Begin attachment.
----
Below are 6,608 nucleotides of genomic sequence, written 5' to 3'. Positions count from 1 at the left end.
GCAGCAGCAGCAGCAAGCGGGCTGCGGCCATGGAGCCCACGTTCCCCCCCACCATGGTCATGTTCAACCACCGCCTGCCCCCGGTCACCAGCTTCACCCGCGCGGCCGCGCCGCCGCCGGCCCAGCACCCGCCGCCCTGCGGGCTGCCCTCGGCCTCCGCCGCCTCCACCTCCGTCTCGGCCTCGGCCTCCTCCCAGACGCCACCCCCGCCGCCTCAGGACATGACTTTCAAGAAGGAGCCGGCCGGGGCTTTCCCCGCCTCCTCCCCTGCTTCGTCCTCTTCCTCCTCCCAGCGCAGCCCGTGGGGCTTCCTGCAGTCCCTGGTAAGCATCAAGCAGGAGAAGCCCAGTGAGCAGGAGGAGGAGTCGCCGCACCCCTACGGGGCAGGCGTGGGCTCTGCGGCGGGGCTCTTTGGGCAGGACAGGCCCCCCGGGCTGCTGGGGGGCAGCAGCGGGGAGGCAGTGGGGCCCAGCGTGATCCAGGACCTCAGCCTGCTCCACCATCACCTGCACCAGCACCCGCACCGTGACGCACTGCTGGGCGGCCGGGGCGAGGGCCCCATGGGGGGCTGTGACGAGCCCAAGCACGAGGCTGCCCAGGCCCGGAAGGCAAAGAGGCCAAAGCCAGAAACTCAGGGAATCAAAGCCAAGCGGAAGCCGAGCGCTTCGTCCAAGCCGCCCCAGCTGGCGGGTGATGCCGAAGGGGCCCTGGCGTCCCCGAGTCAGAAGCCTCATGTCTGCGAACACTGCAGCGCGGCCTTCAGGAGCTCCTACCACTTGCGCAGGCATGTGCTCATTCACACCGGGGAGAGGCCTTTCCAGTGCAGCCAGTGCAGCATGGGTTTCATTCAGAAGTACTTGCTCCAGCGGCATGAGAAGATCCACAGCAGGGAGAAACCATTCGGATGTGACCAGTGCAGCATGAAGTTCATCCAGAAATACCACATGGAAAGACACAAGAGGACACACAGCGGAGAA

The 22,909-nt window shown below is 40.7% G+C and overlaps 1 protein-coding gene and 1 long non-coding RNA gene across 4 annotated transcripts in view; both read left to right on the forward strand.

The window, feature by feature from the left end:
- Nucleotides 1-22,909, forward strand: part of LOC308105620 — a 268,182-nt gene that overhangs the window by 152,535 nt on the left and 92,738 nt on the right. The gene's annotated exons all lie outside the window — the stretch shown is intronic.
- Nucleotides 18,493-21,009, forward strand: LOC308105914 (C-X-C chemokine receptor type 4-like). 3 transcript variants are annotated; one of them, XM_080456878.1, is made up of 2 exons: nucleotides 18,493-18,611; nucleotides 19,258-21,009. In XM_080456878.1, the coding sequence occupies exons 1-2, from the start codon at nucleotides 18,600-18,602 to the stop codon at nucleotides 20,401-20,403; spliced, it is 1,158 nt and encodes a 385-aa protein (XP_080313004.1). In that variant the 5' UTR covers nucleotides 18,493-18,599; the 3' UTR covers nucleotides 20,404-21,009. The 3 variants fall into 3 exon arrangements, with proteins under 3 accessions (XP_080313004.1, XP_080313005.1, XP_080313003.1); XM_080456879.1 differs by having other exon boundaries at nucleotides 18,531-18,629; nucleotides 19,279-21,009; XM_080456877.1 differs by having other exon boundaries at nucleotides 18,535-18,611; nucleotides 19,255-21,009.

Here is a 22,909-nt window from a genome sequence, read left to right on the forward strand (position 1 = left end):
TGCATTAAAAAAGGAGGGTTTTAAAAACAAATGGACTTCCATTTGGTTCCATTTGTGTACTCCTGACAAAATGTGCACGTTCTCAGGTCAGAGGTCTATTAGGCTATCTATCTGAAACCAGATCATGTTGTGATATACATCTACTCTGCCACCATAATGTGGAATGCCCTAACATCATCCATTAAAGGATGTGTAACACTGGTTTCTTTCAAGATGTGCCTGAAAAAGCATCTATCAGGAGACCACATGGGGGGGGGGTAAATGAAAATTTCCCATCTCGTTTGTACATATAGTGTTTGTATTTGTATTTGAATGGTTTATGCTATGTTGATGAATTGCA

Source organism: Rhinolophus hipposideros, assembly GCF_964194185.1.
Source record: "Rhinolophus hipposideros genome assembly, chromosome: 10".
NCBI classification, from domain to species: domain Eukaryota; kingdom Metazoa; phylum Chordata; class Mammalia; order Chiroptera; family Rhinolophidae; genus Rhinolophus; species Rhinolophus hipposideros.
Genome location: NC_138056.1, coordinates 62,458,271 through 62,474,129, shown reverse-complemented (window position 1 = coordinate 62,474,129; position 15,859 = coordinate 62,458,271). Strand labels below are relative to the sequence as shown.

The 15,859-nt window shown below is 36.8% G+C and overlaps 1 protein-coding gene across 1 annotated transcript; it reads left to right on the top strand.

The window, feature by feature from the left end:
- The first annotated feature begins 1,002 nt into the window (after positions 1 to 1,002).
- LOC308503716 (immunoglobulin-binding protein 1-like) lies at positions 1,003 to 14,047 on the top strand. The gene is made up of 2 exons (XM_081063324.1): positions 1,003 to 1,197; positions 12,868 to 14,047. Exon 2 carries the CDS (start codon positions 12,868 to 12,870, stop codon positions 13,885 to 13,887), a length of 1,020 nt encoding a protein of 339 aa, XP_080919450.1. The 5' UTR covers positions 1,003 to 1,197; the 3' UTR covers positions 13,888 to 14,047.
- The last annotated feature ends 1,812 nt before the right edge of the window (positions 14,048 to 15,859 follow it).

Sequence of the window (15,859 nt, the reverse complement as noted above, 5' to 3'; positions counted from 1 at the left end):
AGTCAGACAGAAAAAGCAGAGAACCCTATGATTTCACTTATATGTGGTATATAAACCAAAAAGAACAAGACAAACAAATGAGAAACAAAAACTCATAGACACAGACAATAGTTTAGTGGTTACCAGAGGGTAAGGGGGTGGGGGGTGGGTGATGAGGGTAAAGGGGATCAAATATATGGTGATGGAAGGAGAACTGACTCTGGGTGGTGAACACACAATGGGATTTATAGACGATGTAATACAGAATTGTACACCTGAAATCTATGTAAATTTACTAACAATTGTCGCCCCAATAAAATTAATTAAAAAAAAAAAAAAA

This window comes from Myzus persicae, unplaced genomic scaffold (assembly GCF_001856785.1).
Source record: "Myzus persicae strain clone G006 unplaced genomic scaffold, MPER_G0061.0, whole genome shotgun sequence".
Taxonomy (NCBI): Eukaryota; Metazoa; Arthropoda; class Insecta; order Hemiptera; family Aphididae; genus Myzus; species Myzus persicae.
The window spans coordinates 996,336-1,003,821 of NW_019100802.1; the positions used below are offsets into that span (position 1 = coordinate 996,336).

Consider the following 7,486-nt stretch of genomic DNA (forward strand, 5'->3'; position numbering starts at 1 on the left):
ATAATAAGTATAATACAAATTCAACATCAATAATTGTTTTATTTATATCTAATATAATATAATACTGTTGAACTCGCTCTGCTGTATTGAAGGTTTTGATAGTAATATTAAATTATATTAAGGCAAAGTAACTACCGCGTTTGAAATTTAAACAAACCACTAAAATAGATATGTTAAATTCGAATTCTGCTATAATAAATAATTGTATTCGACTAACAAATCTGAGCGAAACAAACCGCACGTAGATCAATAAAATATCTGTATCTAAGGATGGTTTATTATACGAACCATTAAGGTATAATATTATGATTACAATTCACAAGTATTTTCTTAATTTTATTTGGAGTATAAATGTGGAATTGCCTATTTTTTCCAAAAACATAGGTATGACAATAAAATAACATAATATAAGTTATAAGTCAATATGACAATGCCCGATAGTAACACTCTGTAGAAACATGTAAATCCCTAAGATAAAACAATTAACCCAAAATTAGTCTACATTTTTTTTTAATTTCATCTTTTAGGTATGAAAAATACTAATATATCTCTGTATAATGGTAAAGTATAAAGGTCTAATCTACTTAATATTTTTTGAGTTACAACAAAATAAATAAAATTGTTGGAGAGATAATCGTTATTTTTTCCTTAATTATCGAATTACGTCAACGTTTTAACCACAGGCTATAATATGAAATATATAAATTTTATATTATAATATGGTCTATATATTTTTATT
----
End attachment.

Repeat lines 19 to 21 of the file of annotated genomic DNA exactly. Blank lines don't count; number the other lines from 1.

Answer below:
AGTCAGACAGAAAAAGCAGAGAACCCTATGATTTCACTTATATGTGGTATATAAACCAAAAAGAACAAGACAAACAAATGAGAAACAAAAACTCATAGACACAGACAATAGTTTAGTGGTTACCAGAGGGTAAGGGGGTGGGGGGTGGGTGATGAGGGTAAAGGGGATCAAATATATGGTGATGGAAGGAGAACTGACTCTGGGTGGTGAACACACAATGGGATTTATAGACGATGTAATACAGAATTGTACACCTGAAATCTATGTAAATTTACTAACAATTGTCGCCCCAATAAAATTAATTAAAAAAAAAAAAAAA

This window comes from Myzus persicae, unplaced genomic scaffold (assembly GCF_001856785.1).
Source record: "Myzus persicae strain clone G006 unplaced genomic scaffold, MPER_G0061.0, whole genome shotgun sequence".